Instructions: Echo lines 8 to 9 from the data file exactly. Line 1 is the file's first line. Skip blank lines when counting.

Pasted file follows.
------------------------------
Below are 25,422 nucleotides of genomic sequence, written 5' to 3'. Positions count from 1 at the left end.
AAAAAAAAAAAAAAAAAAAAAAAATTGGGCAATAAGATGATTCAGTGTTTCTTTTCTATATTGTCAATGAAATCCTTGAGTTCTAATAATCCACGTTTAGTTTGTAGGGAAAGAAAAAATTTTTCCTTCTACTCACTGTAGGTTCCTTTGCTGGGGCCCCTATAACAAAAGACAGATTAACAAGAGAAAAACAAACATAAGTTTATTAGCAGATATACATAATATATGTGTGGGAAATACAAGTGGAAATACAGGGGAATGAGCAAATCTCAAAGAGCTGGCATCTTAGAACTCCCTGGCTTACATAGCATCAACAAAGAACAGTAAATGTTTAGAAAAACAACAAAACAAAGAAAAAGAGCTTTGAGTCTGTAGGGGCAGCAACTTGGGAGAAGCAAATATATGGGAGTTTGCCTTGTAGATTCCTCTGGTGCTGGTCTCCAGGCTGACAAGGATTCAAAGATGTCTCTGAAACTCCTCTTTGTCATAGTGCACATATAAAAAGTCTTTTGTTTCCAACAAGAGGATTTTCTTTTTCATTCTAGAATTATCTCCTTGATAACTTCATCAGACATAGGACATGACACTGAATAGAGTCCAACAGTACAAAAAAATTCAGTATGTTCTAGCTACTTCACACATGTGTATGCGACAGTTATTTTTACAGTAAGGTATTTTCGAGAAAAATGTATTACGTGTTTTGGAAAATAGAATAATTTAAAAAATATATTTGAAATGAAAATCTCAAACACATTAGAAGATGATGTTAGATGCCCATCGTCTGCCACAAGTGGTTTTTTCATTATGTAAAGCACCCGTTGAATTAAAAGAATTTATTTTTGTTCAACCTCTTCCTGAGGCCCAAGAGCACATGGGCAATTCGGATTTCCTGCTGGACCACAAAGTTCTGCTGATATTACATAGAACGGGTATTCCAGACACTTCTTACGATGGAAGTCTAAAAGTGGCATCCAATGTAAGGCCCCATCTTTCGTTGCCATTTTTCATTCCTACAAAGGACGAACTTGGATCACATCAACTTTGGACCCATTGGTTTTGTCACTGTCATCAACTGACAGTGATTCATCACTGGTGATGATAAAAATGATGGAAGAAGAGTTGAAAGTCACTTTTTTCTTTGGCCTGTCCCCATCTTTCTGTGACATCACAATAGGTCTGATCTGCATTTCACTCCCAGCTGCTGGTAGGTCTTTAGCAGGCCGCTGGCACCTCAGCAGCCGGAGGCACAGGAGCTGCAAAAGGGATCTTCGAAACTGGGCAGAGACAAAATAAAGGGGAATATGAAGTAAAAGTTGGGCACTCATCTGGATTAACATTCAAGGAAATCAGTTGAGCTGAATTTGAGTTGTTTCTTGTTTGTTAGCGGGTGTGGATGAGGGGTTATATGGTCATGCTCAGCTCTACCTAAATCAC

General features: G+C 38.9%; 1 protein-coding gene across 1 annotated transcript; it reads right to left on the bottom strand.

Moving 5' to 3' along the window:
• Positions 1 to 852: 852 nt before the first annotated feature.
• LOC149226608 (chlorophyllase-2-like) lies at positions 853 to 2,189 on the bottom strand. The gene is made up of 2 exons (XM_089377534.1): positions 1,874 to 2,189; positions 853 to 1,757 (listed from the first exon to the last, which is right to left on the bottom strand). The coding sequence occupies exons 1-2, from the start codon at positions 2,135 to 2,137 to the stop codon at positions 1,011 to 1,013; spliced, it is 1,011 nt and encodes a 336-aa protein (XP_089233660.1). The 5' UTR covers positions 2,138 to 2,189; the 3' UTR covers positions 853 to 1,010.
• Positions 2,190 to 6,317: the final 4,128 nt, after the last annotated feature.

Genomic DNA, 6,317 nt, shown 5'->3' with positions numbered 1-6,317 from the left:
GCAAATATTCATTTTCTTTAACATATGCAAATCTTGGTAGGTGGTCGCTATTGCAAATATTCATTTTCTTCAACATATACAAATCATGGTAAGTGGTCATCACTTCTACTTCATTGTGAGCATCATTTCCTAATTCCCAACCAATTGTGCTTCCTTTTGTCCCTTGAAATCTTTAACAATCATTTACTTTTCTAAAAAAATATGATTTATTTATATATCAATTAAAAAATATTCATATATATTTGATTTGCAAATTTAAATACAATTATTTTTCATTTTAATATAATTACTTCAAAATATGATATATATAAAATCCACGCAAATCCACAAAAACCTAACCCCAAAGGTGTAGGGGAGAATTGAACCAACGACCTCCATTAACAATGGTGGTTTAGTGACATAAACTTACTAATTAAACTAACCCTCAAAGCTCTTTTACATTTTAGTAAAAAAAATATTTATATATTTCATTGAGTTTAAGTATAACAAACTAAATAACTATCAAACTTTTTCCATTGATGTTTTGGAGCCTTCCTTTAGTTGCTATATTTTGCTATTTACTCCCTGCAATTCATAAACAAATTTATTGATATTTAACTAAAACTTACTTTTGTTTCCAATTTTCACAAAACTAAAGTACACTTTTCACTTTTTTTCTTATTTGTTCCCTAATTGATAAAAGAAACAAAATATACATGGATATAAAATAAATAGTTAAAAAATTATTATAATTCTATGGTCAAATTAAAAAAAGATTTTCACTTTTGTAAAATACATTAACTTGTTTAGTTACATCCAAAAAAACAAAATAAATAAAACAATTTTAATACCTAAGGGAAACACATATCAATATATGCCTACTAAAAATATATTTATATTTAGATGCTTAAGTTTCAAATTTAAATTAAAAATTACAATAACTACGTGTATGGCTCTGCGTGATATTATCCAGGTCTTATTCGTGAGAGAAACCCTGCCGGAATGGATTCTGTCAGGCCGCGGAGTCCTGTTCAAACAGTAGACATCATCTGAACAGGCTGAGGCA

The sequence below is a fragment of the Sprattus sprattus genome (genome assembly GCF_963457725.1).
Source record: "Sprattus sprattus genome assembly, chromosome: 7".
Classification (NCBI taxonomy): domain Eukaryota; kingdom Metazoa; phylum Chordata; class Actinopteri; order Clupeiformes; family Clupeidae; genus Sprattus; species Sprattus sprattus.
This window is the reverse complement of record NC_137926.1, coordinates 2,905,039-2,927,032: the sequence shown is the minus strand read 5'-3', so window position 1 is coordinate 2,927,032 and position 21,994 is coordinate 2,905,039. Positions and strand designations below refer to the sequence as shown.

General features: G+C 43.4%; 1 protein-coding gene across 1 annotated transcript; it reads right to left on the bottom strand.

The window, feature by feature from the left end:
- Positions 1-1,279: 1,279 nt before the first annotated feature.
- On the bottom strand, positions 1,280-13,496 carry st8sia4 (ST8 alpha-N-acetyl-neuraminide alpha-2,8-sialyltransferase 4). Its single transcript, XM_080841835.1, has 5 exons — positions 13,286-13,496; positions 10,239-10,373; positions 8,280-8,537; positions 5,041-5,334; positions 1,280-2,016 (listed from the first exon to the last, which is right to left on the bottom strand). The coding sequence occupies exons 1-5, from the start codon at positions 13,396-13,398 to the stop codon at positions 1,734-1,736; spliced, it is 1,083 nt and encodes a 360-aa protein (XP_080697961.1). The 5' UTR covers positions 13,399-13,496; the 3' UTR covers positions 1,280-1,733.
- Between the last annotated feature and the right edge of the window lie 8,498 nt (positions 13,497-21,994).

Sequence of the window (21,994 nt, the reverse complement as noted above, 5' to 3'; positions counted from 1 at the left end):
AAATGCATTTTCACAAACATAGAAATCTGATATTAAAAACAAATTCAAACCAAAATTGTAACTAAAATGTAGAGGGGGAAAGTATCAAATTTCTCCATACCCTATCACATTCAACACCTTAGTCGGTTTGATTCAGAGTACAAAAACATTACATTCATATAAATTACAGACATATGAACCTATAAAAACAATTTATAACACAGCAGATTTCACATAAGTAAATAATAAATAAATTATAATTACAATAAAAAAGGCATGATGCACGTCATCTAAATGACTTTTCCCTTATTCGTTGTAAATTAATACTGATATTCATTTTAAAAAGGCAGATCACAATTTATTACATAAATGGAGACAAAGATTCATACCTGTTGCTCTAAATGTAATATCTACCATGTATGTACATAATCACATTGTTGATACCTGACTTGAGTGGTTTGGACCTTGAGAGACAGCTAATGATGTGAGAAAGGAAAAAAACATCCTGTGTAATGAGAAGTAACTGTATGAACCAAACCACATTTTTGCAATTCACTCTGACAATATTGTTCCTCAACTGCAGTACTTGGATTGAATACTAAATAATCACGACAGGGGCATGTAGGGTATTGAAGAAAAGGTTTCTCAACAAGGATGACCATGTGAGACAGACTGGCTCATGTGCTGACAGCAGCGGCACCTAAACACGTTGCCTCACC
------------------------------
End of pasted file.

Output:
Genomic DNA, 6,317 nt, shown 5'->3' with positions numbered 1-6,317 from the left:
GCAAATATTCATTTTCTTTAACATATGCAAATCTTGGTAGGTGGTCGCTATTGCAAATATTCATTTTCTTCAACATATACAAATCATGGTAAGTGGTCATCACTTCTACTTCATTGTGAGCATCATTTCCTAATTCCCAACCAATTGTGCTTCCTTTTGTCCCTTGAAATCTTTAACAATCATTTACTTTTCTAAAAAAATATGATTTATTTATATATCAATTAAAAAATATTCATATATATTTGATTTGCAAATTTAAATACAATTATTTTTCATTTTAATATAATTACTTCAAAATATGATATATATAAAATCCACGCAAATCCACAAAAACCTAACCCCAAAGGTGTAGGGGAGAATTGAACCAACGACCTCCATTAACAATGGTGGTTTAGTGACATAAACTTACTAATTAAACTAACCCTCAAAGCTCTTTTACATTTTAGTAAAAAAAATATTTATATATTTCATTGAGTTTAAGTATAACAAACTAAATAACTATCAAACTTTTTCCATTGATGTTTTGGAGCCTTCCTTTAGTTGCTATATTTTGCTATTTACTCCCTGCAATTCATAAACAAATTTATTGATATTTAACTAAAACTTACTTTTGTTTCCAATTTTCACAAAACTAAAGTACACTTTTCACTTTTTTTCTTATTTGTTCCCTAATTGATAAAAGAAACAAAATATACATGGATATAAAATAAATAGTTAAAAAATTATTATAATTCTATGGTCAAATTAAAAAAAGATTTTCACTTTTGTAAAATACATTAACTTGTTTAGTTACATCCAAAAAAACAAAATAAATAAAACAATTTTAATACCTAAGGGAAACACATATCAATATATGCCTACTAAAAATATATTTATATTTAGATGCTTAAGTTTCAAATTTAAATTAAAAATTACAATAACTACGTGTATGGCTCTGCGTGATATTATCCAGGTCTTATTCGTGAGAGAAACCCTGCCGGAATGGATTCTGTCAGGCCGCGGAGTCCTGTTCAAACAGTAGACATCATCTGAACAGGCTGAGGCA